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Households still in grip of high food costs



Whangārei mother of two Kyla is struggling with the increased cost of food.

“We spend $300 to $400 a week and I feel like most weeks that is not even a trolley full. Every week it gets more expensive, we buy the same stuff pretty much every week and I notice a $1 to $2 increase on items every week,” she says.

They previously would have eaten meat every night but now try to have a couple of “meatless” nights each week.

Most of her income went on covering daycare costs, she said, and her husband worked full-time as a truck driver.

“It’s ridiculous the price of stuff. We shop at multiple different shops to get specials and it still doesn’t make a difference. My son also has food needs as he’s got ADHD so only eats certain foods, which we have to buy for him. Our daughter eats the complete opposite so we have to cater for both children and it feels impossible some weeks.

“We used to have takeout nights but we can’t justify spending over $50 a week on that.”

Auckland woman Julie has been feeling the pinch, too.

“I have a child who loves to bake and a lot of the essentials for that, like butter, have gone up, and that’s been a bit tricky to manage, as we want to encourage his interest but also are mindful of costs at times when money is tight.

“My partner lost their job and we had a period of lower than usual income and it was very stressful having to rely on the credit card for groceries until he got a new job. We were lucky too; my income is high and we had savings. I can’t imagine how hard it is for those living pay to pay.”

Food inflation ran hot in recent years, peaking at year-on-year increases of more than 12 percent in the middle of last year.

While prices have been softening so far this year, a monthly lift in April was the first increase in three months.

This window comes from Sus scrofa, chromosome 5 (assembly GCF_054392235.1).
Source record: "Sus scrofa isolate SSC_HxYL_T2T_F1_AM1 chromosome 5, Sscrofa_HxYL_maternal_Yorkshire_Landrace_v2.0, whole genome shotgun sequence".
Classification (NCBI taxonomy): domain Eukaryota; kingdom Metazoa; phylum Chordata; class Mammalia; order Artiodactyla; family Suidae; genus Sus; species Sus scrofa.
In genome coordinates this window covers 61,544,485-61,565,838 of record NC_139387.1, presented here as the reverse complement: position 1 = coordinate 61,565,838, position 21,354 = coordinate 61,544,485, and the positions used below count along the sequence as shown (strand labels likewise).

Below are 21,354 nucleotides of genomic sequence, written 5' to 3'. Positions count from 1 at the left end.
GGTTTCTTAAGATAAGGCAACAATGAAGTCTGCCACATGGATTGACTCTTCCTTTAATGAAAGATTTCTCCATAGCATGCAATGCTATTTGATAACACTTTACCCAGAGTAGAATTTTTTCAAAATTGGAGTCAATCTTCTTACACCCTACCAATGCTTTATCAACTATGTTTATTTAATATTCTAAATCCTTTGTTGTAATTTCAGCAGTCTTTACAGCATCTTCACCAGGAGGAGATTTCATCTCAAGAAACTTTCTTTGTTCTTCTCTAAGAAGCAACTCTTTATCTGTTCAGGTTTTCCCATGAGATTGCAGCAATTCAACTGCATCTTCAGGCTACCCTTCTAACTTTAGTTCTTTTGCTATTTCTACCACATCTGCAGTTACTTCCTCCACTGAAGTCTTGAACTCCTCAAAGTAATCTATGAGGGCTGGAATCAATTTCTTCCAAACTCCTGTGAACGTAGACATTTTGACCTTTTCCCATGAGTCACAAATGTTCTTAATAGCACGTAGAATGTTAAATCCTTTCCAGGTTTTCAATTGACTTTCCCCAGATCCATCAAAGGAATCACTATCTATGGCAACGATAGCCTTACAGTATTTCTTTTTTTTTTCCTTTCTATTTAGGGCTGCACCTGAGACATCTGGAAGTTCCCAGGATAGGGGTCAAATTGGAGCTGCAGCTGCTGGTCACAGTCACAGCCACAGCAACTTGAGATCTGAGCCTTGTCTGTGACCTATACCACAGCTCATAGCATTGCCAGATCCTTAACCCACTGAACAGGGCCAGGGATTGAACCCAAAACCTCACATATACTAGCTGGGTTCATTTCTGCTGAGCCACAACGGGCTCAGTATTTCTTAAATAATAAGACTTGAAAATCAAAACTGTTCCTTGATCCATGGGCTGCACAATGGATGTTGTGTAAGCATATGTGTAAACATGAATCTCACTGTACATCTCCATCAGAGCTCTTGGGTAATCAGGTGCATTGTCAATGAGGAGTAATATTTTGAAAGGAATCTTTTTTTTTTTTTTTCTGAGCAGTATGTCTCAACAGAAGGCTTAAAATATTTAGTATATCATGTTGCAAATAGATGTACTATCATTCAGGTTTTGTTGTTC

Household living costs data shows that between 2008 and 2021 the proportion of income being spent on food lifted from 18 percent to 21 percent.

Woman shopping at the supermarket, she is checking a long grocery receipt and leaning on a cart, budgeting and lifestyle concept

Photo: 123RF

ASB senior economist Kim Mundy said for the lowest-income New Zealanders, the proportion had risen from 19 percent to 22.2 percent between 2008 and 2023.

A researcher at Kore Hiaki Zero Hunger Collective, Jennie Sim, said her analysis showed food prices had lifted about $40 to $50 a week year on year last year for a two-adult, two -child household.

Solo parents’ costs were up about $30.

But she said that did not reveal the full extent of the impact on families, because many would not have been able to cover the increased costs.

“The reality is most households on low incomes don’t spend that money because food is discretionary, it’s the one thing they can squeeze… they don’t have that money left after their housing costs and their fixed living costs so they’re spending a fraction of what they should to get nutritional food. They’re trying to get assistance via community food banks.”

Fincap, the organisation that supports financial mentors, said the mentors in its network reported a drop in spending on groceries for their clients in 2023, to 19.6 percent of income because of the impact of other costs.

Mundy said that substitution effect was seen across the income brackets.

For the highest-income households, the proportion of income spent on food lifted from 15.9 percent in 2008 to 20.4 percent in 2023.

“Depending on where you are, if you started shopping at Farro now you’re moving to New World then Countdown, then Pak’nSave or maybe you’re now just purely shopping supermarket homebrand labels, or stuff that’s nearly expired.

“You can make those substitutions to a degree so there will be an element of that going on. People love that anecdote at the moment of going to the Pak’nSave carpark and you’ve never seen more Mercedes SUVs in your life. There’s that kind of thing the base numbers hide.”

She said it should be the case that food price increases continued to slow.

“We do think that food prices more generally are going to keep coming down. In part it’s driven by the fruit and vegetable Cyclone Gabrielle effect has largely come through, we’ve seen commodity prices globally come down which is helpful.”

But she said there were still shocks – as seen with the increases in olive oil and cocoa in the most recent statistics.

“Those shocks are lifting at the same time as the fresh food prices are falling so we see an offset there. But to the extent that demand is slowing because of tighter monetary policy we should see food price inflation fall just like we’re expecting inflation to fall elsewhere as well.”